Firefighter John Lann knew as he arrived at the scene that the rescue would be a once-in-a-career experience. About 100 feet above him in the soggy Sunday evening darkness, a small plane was wedged into a high-voltage power line tower with two people stuck inside.
But Lann also was thinking of the injured pilot and passenger stranded amid chilly temperatures onboard an unstable plane shifting in the wind. The specialized unit’s rescue ultimately would go according to plan — but that moment was still hours away.
Firefighters and other personnel on Wednesday recalled the hours of intricate decision-making that preceded a harrowing rescue. With little precedent for such an operation, emergency personnel drove through streets darkened as part of the rescue effort and developed fresh plans to bring the plane’s occupants to safety, all while people across the country watched the developments unfold.
The single-engine Mooney M20J crashed into power lines about 18 miles north of Washington around 5:30 p.m. Sunday. Pilot Patrick Merkle, 66, and passenger Janet Williams, 65, wouldn’t be rescued until after midnight.
For rescuers formulating a plan on the ground Sunday, the most obvious danger was the electricity flowing through the power lines, but they also had to weigh whether the plane would fall or if the tower could collapse. While his plane was buffeted by wind, an injured Merkle told a 911 dispatcher about 20 minutes after the crash that he thought he could climb out.
“You’re going to get electrocuted,” the dispatcher warned, urging Merkle to stay inside the plane.
With the small plane too high for the fire department’s equipment to reach, rescuers considered climbing at least part of the way up the tower and devising a system to extract the two people.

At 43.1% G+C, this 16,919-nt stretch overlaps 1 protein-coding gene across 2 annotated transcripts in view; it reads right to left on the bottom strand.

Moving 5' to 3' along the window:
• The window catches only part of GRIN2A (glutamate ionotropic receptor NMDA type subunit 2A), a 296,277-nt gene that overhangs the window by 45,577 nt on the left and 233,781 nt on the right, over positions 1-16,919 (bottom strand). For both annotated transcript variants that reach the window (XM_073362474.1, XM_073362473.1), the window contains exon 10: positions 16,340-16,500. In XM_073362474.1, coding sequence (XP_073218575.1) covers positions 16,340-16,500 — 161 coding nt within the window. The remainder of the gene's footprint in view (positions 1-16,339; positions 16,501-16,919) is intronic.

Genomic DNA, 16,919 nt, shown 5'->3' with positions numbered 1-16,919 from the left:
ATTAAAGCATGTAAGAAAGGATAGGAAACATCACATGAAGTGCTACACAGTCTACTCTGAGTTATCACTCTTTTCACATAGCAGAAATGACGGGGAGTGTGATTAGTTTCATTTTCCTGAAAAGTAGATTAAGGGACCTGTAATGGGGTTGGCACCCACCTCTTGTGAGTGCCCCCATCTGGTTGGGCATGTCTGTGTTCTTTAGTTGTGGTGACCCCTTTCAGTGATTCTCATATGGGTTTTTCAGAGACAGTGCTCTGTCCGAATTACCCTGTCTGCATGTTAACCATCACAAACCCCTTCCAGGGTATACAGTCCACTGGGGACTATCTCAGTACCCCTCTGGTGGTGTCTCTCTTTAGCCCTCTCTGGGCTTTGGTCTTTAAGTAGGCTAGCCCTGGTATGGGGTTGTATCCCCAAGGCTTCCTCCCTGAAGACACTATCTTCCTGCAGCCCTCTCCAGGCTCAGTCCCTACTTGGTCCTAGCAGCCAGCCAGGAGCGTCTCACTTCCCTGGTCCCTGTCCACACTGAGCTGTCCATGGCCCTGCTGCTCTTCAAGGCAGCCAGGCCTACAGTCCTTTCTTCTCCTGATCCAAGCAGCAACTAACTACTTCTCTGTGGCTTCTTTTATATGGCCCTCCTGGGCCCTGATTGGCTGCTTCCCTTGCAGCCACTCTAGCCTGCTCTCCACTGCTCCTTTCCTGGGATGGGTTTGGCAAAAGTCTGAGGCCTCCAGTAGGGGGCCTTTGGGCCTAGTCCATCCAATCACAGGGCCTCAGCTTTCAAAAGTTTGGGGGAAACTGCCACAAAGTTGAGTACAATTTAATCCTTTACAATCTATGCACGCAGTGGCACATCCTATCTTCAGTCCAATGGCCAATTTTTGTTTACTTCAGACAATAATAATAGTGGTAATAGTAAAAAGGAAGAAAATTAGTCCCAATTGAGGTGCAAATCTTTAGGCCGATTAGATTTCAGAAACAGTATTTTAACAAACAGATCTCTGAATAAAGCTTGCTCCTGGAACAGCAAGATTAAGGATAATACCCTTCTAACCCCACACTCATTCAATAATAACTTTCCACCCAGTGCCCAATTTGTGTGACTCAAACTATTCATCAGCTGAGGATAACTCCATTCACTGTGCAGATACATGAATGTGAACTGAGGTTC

But it was up to Logan McGrane, another fire department lieutenant, to work out a plan.
The first indication of something amiss occurred as power went out in McGrane’s fire station. He texted his battalion chief, who said other fire stations also were suddenly without power. McGrane’s team was then called in to rescue Merkle and Williams, driving 20 minutes through darkened Montgomery Village neighborhoods. In all, 120,000 Pepco customers lost power for hours.
The National Transportation Safety Board is investigating the crash, saying an official cause probably won’t be known for months. Merkle was flying from White Plains, N.Y., to Montgomery County Airpark when the crash occurred about a mile from his destination. In 911 recordings, he told the dispatcher he was searching for the airport in the poor visibility, “then apparently I got down a little lower than I should have.”
NTSB officials have transported the plane from the scene for further investigation.
By the time McGrane arrived Sunday evening, authorities already had established regular phone contact with Merkle and Williams. McGrane said he began to break down different segments of the rescue operation: Determine if the tower is compromised, secure the aircraft to the tower, get access to the plane.
While the fire department’s equipment couldn’t reach the plane, crews considered whether bucket trucks operated by a utility contractor could reach that height, could carry enough weight and had a secure place for attaching a rescue harness.